Here’s a mystery: A carbon monoxide scare that didn’t turn up any carbon monoxide.

Earlier this week 31 students and faculty members at a school in Derry, N.H., became ill and were evacuated, then treated for carbon monoxide poisoning. But as it turns out, investigators didn’t find any of the dangerous gas in the building.

On Wednesday St. Thomas Aquinas School was evacuated, but the next day students were back in class.

When the local fire department tested the school for carbon monoxide Wednesday, the results were negative. But to be safe, St. Thomas Aquinas has installed nine carbon monoxide detectors in the school, including one in the third-floor classroom where the first students said they felt ill.

Firefighters did another carbon monoxide test before students returned to the school Thursday morning.

Emergency crews administered care to 31 students and teachers Wednesday, for what appeared to be symptoms of carbon monoxide poisoning.

For more information on carbon monoxide exposure, go to

A toddler’s birthday party in New Mexico almost turned lethal, as 25 people got carbon monoxide poisoning, with a dozen of them nearly dying, according to an online story by KREZ.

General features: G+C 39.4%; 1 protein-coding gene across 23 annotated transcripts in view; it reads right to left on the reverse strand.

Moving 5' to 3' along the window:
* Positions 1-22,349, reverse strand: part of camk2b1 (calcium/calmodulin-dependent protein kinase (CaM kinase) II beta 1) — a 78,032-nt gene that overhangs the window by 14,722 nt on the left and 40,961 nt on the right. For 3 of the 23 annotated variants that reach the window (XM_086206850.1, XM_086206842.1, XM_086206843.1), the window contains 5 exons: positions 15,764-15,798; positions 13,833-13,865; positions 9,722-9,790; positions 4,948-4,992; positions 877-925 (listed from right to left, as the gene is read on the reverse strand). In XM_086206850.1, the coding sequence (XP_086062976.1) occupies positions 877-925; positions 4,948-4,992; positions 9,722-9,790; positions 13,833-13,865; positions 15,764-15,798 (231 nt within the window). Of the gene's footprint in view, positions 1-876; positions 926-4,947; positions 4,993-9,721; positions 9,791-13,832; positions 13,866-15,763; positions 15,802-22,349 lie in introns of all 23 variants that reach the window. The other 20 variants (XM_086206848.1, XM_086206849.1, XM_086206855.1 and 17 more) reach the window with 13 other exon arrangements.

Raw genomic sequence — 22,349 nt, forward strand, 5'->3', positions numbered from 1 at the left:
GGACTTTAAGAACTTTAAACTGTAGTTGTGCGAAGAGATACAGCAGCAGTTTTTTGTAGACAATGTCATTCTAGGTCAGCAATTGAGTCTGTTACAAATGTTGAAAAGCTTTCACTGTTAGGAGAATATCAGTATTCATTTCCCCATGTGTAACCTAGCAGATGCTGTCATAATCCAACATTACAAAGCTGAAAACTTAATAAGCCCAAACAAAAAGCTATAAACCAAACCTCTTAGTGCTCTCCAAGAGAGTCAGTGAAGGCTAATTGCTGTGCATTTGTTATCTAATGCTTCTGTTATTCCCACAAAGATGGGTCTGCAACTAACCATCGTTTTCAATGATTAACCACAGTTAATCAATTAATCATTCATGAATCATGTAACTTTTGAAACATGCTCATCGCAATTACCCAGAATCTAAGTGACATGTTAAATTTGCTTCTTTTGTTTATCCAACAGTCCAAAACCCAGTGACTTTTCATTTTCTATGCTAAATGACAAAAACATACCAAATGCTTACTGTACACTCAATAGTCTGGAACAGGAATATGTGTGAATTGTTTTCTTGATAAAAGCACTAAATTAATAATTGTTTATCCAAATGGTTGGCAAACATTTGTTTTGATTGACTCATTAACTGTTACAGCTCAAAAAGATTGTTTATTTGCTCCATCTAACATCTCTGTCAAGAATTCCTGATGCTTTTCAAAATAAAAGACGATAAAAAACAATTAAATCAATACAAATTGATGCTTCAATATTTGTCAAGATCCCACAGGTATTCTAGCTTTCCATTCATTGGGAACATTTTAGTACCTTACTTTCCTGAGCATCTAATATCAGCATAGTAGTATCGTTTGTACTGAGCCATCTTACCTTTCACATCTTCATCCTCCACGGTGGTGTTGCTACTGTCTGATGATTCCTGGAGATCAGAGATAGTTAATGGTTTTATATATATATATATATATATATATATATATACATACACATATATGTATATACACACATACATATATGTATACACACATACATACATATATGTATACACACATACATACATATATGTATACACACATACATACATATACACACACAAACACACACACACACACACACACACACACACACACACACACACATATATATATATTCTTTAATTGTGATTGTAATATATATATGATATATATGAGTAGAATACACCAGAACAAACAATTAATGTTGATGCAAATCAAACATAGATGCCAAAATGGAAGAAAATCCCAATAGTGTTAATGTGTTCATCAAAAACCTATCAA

The owner of the home where the party took place Saturday, Carlos Quintana, said he was using a propane heater to keep his garage warm during the party for a little girl in Farmington, N.M. The garage doors were closed.

Suddenly, two children were overcome by the carbon monoxide fumes and fell down sick. They were rushed to the hospital. But more people began to get ill.

Quintana turned the heater off, and opened the garage door to let the fumes escape. But the party-goers had already breathed in noxious levels of the carbon monoxide.

Some of them were sent to the San Juan Regional Medical Center in Farmington, while 12 had to be flown to hospitals in Denver, Albuquerque and Santa Fe, according to KREZ.

Nine went to a hyperbaric medical center, a facility that specializes in treating carbon-monoxide poisoning, in Santa Fe.

The girl’s birthday party was rescheduled for Monday. For a better understanding the full consequences of carbon monoxide exposure go to

More than 250 students were evacuated and two restaurants were temporarily closed when high levels of carbon monoxide set of alarms at a Center Center building in Philadelphia early Monday morning, according to the Philadelphia Inquirer.

The 17-story building, located at the corner of Broad and Chestnut Streets, houses a Capital Grille and an Olive Garden. Officials shut those eateries down when they measured carbon monoxide levels of as high as 3,800 parts per million in one of them, the Inquirer reported.

The historic building, 1346 Chestnut St., is also the residence for 552 students at the Art Institute of Philadelphia. They were sent to nearby hotels at the institute’s expense.

At concentrations of more than 150 to 200 parts per million, carbon monoxide causes disorientation, unconsciousness and even death, the Inquirer said, citing information from the U.S. Consumer Product Safety Commission.

Authorities Monday hadn’t determine the source of the carbon monoxide.